Illustration 6: 21 and 19 Church Street are a pair of fine early 19th century Georgian three storey yellow stock brick houses, with attics under a slate mansard roof and basements. The sash windows have retained their glazing bars. In the later 19th century a decorative cast iron porch was added in front of the original doorway to no. 21.

Illustration 7: The late 17th/early 18th century timber-framed Bay Cottage (now Lamb’s Cottage) was altered later in the 18th century when a stucco facade was added and the interior was panelled. Charles Lamb (1775-1834) is famous for his Essays of Elia and Tales from Shakespeare, the latter written for young readers with his sister Mary (1764-1847). After living in Chase Side, Enfield, from 1827 to 1833, they moved to Bay Cottage, where Mary (who had killed her mother in 1796 in a fit of insanity) became the sole patient in Mr and Mrs Walden’s private mental home. Charles and Mary Lamb’s tombstone is in All Saints churchyard, (See TES News, no. 182, p. 4-5)


Picture courtesy of Enfield Local Studies & Archive

Illustration 8: The poet John Keats (1795-1821) was a pupil at John Clarke’s boarding school (where Enfield Town station is now) between 1803 and 1810. Living in the home of his grandmother Mrs Jennings in Church Street, Edmonton, he was apprenticed to a local doctor, Thomas Hammond, from 1810 to 1813. Dr Hammond’s house in Church Street, shown here, was demolished in the 1930s.

Illustration 9: Two of these early 19th century cottages with stucco facades were converted into shops later in the 19th century. The first floor rooms have retained their sash windows and glazing bars. To the right is an 18th century red brick cottage, which was formerly the Charity School mistress’s house, and the Charity School for girls.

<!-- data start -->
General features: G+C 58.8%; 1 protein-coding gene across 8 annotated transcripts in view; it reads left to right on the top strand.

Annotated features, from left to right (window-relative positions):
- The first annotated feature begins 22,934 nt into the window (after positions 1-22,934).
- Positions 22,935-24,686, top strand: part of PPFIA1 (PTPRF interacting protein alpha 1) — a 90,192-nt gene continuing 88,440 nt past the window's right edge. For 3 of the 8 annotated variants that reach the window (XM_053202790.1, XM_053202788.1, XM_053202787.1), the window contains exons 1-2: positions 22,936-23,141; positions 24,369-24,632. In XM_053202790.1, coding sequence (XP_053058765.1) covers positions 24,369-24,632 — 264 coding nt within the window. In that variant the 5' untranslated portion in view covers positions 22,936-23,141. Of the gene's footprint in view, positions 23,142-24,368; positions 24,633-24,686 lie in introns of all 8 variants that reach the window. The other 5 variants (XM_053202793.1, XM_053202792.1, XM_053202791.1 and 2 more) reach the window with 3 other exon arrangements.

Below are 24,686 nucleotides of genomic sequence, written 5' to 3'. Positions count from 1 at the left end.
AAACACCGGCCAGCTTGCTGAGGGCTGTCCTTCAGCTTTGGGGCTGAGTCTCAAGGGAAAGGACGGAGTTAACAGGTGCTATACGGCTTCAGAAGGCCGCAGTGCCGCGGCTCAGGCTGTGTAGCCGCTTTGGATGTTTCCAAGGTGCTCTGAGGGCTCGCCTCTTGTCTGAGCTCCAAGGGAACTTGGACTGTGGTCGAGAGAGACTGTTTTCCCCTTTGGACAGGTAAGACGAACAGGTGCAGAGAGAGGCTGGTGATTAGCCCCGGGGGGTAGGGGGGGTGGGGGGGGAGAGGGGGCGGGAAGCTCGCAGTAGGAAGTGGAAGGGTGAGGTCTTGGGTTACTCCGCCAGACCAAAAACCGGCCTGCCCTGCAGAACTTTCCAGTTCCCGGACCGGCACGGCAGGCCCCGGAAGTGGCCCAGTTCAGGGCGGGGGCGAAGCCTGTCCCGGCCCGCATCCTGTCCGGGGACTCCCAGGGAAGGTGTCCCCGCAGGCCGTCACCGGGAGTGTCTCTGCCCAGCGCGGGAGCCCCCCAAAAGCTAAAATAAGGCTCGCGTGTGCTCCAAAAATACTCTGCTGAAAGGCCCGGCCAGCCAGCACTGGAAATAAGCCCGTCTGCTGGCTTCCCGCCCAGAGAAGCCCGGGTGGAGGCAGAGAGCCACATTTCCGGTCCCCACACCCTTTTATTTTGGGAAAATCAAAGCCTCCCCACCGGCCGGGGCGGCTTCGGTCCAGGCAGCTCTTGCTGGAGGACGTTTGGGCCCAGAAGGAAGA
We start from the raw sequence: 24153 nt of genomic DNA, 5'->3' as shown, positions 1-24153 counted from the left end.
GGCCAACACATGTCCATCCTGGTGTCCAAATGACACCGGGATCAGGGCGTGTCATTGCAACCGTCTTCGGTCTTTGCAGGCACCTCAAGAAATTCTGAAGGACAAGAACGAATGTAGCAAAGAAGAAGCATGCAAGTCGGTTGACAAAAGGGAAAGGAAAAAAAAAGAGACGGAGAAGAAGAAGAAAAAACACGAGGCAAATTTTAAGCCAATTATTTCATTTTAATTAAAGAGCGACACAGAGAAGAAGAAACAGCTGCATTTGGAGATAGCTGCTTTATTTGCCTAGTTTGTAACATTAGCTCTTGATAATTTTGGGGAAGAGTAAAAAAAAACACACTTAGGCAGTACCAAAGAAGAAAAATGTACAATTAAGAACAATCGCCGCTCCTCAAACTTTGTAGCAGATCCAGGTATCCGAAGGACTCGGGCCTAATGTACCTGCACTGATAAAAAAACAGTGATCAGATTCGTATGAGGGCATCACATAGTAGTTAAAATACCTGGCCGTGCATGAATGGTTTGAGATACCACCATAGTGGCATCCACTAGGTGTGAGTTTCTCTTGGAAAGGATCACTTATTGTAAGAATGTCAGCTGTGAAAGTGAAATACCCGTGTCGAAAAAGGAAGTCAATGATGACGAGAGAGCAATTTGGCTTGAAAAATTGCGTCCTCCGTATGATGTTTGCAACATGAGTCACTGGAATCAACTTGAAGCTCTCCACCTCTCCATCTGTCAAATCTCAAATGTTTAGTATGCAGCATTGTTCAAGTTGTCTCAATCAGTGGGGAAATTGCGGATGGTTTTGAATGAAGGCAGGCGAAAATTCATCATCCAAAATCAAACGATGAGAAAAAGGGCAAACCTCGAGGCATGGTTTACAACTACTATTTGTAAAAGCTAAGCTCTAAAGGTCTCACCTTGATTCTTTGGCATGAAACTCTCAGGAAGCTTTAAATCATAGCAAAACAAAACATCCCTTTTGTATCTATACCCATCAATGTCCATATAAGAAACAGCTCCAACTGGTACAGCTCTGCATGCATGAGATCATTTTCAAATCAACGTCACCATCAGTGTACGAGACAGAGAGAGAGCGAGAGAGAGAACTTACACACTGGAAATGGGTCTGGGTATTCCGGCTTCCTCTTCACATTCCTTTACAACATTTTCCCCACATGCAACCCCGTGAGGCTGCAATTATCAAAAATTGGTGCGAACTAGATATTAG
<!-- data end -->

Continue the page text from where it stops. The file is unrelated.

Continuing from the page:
Illustration 10, 11: The Charity School, established in 1778, was modelled on the Blue Coat School in Tottenham. The single storey brick structure has tall sash windows on either side of the central round arched doorway. In the niche above the doorway is a pupil holding an open book. The inscription on the panel below reads “A Structure of Hope, Founded in Faith and Based on Charity 1784”.


Picture courtesy of Enfield Local Studies and Archive

Illustration 12: Each girl was provided with a tippet (cape), a shift, an apron, stockings, shoes and pattens (to keep her shoes out of the mud) every six months; a hat, a gown and a petticoat every year and a pair of stays (laced corset) every two years. When the girls could read they were given a prayer book and they were also taught writing, needlework (useful for a servant) and singing. On Sundays they formed the choir at All Saints Church. School places were funded by subscribers who gave a guinea (£1.05) a year to nominate a child. In the picture above, one of the girls is holding a slate with the words “Endowed Edmonton Sep. 2 1889”. When the school closed in 1904 the girls were transferred to All Saints National School.